Is its prevention worse than the disease?

This theme has run wild lately with regard to malaria, and it is time to set the record straight. Let’s look at the facts and calm the excitement with some common sense.

To understand why we need protection against malaria, let’s understand what we are fighting. Malaria is a potentially fatal disease spread by mosquito bites. It’s found through much of the world but primarily in the tropics. It infects 300 million to 550 million people...


It was raining when we left Amsterdam on our way to France in May 2003. I put the car on autopilot and drove south until the sun came out.

We found ourselves in Satillieu, a typical small town in the French Ardèche.

We checked in at the 2-star Chaleat Sapet (Place de la Faurie, 07290, Satillieu, France; phone 011 33 4 75 34 95 42, fax 011 33 4 75 69 91 13, e-mail or visit, situated on the Place de la Faurie, an attractive, quiet square...


—Timeless Roads of the Mideast and Mediterranean is written by Ed Kinney.

(Part 5 of 6 on Spain)

Continuing on our April ’04 photographers’ tour, entitled “Spanish Explorer,” the eight of us left the mountainous city of Cuenca and drove to Toledo through the La Mancha area of Spain.

These austere plains, with occasional windmills, were highlighted in a novel by Miguel de Cervantes Saavedra, perhaps Spain’s most renowned writer. In 1605, Cervantes published the first of...


Periodically, in future I plan to do “Under the Microscope” columns which will examine in detail various terms and aspects of tours and touring.

This first column will take a close look at advertised tour departure dates listed by tour and other travel operators. When the departure dates are attached to group tour products as compared to individual tours, examination is recommended for the careful, prudent traveler.

When a travel company advertises a departure date...


Dear Globetrotter:

Welcome to the 347th issue of your monthly overseas travel magazine.

An ITN reader and her husband, senior travelers who had some difficulty walking, were on a 16-day river cruise from Amsterdam to Budapest in September-October ’03. This was a special trip for them, and they had booked the highest-grade cabin on board and upgraded to business class for their overseas flights.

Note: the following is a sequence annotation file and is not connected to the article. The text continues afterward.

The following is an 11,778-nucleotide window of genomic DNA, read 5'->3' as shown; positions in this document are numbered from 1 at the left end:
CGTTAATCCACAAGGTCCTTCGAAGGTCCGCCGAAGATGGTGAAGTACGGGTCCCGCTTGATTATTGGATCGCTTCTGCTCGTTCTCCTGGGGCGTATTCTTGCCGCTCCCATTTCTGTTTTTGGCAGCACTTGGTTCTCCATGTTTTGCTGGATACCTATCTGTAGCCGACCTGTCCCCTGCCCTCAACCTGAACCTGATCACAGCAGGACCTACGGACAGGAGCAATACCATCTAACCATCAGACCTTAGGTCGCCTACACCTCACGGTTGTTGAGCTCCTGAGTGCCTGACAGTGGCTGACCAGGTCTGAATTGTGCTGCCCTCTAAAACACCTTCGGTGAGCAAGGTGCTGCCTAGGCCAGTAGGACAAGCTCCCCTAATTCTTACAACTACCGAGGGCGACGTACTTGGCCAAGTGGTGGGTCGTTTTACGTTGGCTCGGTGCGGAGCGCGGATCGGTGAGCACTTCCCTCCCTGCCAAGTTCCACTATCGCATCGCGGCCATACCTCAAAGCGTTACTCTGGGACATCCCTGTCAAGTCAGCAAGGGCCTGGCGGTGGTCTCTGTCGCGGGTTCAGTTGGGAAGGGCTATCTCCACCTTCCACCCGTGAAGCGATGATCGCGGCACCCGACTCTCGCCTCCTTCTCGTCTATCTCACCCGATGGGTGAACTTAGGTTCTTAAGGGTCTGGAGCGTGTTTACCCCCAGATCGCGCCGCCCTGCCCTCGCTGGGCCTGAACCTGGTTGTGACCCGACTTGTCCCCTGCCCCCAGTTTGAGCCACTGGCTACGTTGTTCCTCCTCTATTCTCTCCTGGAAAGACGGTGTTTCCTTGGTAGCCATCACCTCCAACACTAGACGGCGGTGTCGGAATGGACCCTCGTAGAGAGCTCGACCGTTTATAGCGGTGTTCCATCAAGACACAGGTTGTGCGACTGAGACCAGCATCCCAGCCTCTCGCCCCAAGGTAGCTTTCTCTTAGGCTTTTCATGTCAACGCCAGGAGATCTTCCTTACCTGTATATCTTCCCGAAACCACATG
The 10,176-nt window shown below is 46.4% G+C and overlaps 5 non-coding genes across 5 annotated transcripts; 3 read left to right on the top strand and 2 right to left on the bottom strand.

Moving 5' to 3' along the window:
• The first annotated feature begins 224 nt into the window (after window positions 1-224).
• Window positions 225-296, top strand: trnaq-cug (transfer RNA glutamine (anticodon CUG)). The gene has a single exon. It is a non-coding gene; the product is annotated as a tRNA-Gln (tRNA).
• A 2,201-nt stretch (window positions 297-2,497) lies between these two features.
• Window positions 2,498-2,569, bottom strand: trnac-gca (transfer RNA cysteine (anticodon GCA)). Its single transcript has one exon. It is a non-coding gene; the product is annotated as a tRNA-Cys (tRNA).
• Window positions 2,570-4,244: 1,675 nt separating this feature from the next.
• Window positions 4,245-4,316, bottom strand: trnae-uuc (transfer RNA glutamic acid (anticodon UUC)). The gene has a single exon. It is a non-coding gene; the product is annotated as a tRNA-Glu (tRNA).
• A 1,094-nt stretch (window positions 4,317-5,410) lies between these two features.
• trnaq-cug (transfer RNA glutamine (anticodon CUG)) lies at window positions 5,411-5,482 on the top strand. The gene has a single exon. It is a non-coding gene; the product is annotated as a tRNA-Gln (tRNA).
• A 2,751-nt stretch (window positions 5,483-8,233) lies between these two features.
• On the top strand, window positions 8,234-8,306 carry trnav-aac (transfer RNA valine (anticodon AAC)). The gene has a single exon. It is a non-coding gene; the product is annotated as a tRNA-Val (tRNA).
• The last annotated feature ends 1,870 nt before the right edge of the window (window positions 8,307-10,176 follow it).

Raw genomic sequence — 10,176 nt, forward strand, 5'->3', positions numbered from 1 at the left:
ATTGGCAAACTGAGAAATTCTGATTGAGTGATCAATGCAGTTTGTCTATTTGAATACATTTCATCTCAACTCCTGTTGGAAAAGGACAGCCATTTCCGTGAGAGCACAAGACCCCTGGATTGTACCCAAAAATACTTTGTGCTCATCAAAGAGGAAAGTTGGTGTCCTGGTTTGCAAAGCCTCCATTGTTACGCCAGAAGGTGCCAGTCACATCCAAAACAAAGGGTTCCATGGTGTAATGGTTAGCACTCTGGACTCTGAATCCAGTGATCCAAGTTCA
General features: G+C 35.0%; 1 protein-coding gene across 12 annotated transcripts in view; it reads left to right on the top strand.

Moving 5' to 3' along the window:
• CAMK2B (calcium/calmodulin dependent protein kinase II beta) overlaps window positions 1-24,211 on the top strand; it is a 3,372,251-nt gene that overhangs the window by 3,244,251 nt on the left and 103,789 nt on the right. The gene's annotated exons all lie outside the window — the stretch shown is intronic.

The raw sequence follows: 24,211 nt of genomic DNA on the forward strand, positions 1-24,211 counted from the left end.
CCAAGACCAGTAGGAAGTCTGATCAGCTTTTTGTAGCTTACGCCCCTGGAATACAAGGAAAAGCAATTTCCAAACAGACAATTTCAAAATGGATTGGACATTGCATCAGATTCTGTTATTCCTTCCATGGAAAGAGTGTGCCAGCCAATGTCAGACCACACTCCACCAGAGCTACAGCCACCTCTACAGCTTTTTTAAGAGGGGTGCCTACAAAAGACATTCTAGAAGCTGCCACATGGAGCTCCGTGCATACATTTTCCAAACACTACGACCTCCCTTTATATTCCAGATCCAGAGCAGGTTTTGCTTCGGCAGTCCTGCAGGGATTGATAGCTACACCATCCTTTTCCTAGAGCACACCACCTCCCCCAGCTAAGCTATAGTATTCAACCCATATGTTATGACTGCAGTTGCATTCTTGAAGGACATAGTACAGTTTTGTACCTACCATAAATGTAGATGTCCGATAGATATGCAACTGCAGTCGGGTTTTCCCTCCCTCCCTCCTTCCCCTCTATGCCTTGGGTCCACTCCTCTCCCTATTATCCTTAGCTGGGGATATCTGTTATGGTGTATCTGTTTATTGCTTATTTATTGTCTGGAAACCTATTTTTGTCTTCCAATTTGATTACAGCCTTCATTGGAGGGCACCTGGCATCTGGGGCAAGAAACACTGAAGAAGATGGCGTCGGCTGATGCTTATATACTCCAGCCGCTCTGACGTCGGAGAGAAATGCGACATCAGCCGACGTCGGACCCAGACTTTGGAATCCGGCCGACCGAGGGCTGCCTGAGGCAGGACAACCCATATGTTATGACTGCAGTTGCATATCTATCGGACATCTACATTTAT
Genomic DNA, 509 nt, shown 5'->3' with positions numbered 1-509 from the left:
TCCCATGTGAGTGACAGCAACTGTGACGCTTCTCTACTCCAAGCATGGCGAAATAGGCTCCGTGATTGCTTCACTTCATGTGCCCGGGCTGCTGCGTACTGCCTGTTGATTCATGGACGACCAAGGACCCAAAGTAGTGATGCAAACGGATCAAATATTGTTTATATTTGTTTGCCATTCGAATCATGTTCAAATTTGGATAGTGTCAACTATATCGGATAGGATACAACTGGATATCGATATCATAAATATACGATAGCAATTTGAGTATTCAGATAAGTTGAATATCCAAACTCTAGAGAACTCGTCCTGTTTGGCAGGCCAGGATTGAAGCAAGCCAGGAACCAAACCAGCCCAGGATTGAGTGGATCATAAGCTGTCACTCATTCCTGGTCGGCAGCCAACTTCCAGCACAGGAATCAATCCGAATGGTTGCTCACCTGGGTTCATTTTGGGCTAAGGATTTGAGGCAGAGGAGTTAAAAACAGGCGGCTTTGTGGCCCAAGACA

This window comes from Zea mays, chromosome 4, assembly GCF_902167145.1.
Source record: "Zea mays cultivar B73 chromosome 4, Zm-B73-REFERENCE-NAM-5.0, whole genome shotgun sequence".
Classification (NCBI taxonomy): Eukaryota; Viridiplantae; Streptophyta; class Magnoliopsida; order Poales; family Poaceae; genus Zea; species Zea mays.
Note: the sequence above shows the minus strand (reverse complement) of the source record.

Three days in, they were informed by the cruise-tour operator that the water...


Recently, a sharp-eyed ITN reader booked a Holland America Line cruise to Alaska for 18 days, paying for herself and her roommate. Three weeks before the cruise, she received from the cruise line a puzzling document requiring her to sign and send back a preauthorization to hold $60 worth of credit per person per day for the cruise. For the two travelers, this added up to a substantial $2,160.

She protested to Holland America and informed ITN, saying that she hardly ever bought things...


In February a few years ago, a group of middle-aged novice travelers ventured to Costa Rica to tour Braulio Carrillo National Park, which rises and falls between cool, high mountains and low, torrid jungles, all of it washed by swift, curving rivers and waterfalls.

Unbeknown to them, this lovely, pristine region was a mosquito-infested area fraught with health perils. Eight of the group’s members contracted traveler’s diarrhea, four came down with typhoid fever and two were infected...


by Ed Kinney, part 4 of 6 on Spain

As reviewed previously, in April ’04 I traveled with six photographers on a 16-day tour with Close-Up Expeditions (800/457-9553 or Entitled “Spanish Explorer,” it began in Marseille, France, and ended in Granada, Spain.

In Spain, after visiting Albarracín, we proceeded to Cuenca, whose Old City is a UNESCO World Heritage Site. While both of these Spanish cities are perched on high cliffs, they are quite different in...